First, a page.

In a relatively smooth production process that spanned almost a year, Chu and co-director Frankie Chung led the production team to shoot The Magic Gourd on location in Hangzhou, China, in 35mm film format. The production team employed storyboarding throughout the film and modified various elements to suit the actual situations Using the Moviecam and the Arriflex 435 film cameras, the team shot in sync sound to preserve the audio recorded directly from the filming locations.
Even as the film required the team to work extensively with children, they encountered few difficulties as Chu found them to be "professional". Instead, it was the need to co-ordinate live-action to eventually accommodate and integrate CG elements that posed challenges.
However, it was also these difficulties that made one of the shoots in The Magic Gourd a very memorable one for Chu, "It has to be the 'toys at home' scene set in a room filled with real toys which we bought. With the main CG items and characters to be added in post production, some of our crew members had to run around the room and mimic the action and roar of the CG dinosaur to enable our actor to interact and act with the imaginary CG elements. All of us had a wonderful time that day as we were like kids playing in a house full of toys!"
With the movie hinging on CG as the critical element, post production was a protracted and challenging process for Centro Digital Pictures. Taking over a year to complete, post work involved scanning of the film footage with the Grass Valley Spirit Datacine, intensive CG work on Autodesk Maya and 3ds Max, and compositing and digital intermediate performed on the Quantel iQ digital intermediate suite.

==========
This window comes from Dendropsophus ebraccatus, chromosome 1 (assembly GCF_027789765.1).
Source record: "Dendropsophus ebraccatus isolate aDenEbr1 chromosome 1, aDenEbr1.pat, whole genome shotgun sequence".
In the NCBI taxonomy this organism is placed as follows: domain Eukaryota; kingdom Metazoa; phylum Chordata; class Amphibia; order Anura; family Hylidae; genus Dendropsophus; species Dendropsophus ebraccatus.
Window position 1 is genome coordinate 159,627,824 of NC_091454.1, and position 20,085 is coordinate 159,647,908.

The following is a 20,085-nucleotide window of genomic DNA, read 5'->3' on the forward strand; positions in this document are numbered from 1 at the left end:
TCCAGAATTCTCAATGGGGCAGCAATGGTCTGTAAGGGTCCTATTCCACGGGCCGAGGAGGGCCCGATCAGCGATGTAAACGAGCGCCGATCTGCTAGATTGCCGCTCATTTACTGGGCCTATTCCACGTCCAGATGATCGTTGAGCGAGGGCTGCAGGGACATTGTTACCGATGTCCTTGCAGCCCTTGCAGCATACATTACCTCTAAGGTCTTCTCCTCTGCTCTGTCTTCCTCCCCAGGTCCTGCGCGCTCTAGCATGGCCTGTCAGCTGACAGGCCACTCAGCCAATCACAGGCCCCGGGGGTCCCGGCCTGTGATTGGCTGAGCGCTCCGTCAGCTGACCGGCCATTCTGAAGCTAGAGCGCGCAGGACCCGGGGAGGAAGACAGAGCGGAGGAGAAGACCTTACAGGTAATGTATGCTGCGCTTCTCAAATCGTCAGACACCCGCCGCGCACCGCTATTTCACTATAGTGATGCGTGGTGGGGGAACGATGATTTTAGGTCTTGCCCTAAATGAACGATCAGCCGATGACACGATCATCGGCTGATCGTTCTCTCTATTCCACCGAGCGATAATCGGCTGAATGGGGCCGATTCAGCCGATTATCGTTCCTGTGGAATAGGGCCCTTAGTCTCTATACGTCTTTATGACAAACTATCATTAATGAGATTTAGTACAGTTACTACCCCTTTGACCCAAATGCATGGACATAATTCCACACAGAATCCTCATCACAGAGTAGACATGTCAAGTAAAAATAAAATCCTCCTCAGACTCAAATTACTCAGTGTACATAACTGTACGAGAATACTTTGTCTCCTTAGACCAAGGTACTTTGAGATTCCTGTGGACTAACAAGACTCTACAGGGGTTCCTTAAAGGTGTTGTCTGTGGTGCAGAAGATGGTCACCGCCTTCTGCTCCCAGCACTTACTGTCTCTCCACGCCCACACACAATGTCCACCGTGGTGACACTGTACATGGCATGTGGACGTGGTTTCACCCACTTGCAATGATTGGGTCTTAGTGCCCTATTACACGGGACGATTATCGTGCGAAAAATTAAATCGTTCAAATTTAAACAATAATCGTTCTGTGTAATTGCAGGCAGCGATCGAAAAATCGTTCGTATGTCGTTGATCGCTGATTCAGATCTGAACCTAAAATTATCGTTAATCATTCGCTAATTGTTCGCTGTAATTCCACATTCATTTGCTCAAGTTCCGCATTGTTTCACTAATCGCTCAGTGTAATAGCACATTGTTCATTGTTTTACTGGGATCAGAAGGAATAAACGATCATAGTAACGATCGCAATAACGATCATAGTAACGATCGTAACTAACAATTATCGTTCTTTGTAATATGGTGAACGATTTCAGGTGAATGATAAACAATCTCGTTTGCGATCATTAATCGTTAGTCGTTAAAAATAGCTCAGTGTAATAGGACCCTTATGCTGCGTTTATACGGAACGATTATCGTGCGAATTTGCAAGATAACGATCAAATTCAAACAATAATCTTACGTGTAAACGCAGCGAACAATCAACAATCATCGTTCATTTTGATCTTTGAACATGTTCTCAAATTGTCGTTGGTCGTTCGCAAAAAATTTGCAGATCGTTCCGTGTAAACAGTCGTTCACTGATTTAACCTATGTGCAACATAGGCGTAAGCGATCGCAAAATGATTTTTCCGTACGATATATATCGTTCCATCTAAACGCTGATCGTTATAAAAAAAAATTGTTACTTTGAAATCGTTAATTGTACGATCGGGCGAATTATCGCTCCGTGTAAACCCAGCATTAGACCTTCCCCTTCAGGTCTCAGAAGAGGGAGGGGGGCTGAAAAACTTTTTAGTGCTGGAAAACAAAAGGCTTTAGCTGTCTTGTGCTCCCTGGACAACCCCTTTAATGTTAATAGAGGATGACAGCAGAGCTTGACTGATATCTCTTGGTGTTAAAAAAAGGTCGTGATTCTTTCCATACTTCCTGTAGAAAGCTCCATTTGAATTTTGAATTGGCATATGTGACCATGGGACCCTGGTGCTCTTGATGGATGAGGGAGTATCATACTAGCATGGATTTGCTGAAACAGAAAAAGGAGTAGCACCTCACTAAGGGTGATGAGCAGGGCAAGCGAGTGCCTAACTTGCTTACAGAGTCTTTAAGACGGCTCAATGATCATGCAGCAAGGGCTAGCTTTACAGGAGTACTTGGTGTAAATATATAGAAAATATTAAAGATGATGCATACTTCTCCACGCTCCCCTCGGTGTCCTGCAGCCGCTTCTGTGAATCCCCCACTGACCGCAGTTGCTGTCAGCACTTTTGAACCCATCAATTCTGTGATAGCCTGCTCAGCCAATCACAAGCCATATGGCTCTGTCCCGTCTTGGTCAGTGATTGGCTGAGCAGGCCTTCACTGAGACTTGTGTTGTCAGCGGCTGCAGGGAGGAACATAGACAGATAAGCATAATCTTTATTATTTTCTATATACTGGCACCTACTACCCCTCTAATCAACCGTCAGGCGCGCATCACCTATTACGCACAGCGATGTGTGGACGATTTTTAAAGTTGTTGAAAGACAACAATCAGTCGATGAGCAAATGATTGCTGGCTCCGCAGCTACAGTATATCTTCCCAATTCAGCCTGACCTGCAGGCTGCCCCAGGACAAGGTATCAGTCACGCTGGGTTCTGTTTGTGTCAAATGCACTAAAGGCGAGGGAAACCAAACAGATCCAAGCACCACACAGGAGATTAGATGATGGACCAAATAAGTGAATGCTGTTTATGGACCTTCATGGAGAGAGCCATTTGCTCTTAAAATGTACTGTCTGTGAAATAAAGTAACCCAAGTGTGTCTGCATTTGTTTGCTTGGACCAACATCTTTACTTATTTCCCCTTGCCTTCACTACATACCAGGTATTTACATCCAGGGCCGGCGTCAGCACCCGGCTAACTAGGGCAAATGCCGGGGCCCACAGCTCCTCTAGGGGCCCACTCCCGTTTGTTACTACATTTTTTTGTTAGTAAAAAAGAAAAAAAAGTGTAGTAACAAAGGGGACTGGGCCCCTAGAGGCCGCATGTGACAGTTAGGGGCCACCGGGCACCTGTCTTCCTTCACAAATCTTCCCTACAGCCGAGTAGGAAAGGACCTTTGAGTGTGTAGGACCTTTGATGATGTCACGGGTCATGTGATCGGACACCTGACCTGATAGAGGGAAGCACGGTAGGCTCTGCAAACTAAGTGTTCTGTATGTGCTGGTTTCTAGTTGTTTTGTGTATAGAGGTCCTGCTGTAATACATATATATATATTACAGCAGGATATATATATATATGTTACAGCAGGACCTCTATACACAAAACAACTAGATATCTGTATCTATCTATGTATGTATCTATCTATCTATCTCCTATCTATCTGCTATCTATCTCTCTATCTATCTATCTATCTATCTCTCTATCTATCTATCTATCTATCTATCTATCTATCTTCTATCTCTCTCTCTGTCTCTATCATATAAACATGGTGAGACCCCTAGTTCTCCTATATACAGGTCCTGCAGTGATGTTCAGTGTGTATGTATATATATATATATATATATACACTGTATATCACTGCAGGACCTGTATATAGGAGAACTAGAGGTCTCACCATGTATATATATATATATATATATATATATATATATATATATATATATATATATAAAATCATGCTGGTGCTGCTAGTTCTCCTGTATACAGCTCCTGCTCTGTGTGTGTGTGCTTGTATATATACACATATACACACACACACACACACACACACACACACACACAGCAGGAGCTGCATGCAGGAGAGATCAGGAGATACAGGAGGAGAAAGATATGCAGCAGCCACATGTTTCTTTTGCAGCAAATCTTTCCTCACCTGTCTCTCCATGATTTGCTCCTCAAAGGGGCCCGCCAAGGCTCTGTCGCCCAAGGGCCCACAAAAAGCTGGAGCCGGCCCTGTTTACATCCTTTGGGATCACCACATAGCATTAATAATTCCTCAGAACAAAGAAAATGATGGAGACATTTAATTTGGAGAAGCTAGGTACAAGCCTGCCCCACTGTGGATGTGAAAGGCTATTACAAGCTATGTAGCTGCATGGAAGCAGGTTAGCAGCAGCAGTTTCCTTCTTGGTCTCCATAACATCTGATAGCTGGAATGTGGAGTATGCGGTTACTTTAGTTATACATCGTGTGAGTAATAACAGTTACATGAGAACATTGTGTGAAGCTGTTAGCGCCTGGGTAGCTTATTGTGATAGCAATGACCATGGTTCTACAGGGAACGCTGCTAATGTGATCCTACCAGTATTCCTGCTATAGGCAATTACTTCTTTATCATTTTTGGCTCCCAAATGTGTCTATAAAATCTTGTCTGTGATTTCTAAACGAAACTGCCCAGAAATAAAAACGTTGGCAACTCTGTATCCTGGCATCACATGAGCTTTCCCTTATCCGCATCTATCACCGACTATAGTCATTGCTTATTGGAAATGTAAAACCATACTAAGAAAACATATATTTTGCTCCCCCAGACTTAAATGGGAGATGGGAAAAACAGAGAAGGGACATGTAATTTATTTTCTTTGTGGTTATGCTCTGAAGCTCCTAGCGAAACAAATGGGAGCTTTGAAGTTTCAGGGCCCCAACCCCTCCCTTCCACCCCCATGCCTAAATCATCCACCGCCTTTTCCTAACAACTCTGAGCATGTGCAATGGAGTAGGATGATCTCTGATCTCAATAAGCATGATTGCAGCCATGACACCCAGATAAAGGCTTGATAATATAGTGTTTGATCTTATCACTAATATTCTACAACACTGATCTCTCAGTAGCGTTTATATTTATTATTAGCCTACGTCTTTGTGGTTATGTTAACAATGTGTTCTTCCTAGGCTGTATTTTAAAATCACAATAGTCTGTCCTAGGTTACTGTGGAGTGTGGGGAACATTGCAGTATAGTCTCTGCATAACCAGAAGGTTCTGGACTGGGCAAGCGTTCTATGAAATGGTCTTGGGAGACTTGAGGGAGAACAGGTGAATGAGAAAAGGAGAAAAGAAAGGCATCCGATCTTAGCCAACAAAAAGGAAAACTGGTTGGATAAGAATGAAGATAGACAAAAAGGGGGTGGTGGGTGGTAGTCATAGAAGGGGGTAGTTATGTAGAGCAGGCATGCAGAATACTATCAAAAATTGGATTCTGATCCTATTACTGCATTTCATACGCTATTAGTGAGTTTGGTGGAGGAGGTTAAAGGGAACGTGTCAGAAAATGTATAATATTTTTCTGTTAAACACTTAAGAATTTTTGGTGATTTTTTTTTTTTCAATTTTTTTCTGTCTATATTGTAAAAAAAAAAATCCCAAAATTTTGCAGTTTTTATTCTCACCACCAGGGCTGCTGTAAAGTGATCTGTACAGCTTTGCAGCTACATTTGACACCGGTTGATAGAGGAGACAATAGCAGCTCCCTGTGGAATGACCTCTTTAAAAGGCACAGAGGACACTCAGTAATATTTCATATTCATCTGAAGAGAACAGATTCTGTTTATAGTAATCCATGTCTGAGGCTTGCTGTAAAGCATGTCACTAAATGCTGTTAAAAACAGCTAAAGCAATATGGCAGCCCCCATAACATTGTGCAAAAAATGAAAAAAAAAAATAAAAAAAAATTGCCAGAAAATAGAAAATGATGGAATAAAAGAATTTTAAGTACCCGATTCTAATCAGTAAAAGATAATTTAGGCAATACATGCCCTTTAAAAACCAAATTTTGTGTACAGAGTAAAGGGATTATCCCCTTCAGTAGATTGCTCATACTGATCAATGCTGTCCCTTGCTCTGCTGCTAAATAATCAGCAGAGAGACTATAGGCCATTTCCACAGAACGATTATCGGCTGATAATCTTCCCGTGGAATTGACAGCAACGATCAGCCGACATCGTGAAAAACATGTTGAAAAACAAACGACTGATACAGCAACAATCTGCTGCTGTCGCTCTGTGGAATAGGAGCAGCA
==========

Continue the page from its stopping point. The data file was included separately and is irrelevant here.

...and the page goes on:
"As the movie relies on audiences' believing in the existence of the magical gourd character, the toughest challenge was to combine CG elements with the live-action footage seamlessly on screen," Chu explains.
"We believe audiences have high expectations of authenticity in 3-D animation, and thus sought to infuse humanity and emotions into our CG effects," he continues. Chu's team designed "numerous" expressions for every CG character, and treated them as if "they existed in real life". The animation team created dozens of facial expressions and images just for the cheeky and mischievous gourd character which was then painstakingly adjusted on every frame to result in a life-like magical gourd with human like emotions.
Describing the process as long and meticulous, Chu believes it has been the careful planning in pre-production, professionalism of the cast and crew and the experience of the animators that saw The Magic Gourd through.
Having made in excess of US$2 million in just two weeks of its premiere in China, Chu informs that The Magic Gourd has gone on to equal the boxoffice performances of Pixar-produced animation features Cars and Finding Nemo, and has also surpassed takings from DreamWorks SKG's Shrek 1 and 2 as well as Walt Disney Feature Animation's Mulan in the Chinese market. Adding to its success at the box-office, The Magic Gourd received considerable positive critical acclaim when it opened the 9th International Children's Film Festival in Ningbo, China on June 1, International Children's Day in China.
Given the bountiful returns that The Magic Gourd reaped from the Chinese market and the great potential lying beyond it, it is little wonder that Chu proclaimed, "Disney and the producers are pleased with the performance of The Magic Gourd!"
And if these statistics are anything to go by, it certainly suggests that productions made by local talents based on indigenous stories, with the right marketing partners and distribution channels, can work magic in arguably the fastest growing economy in the world.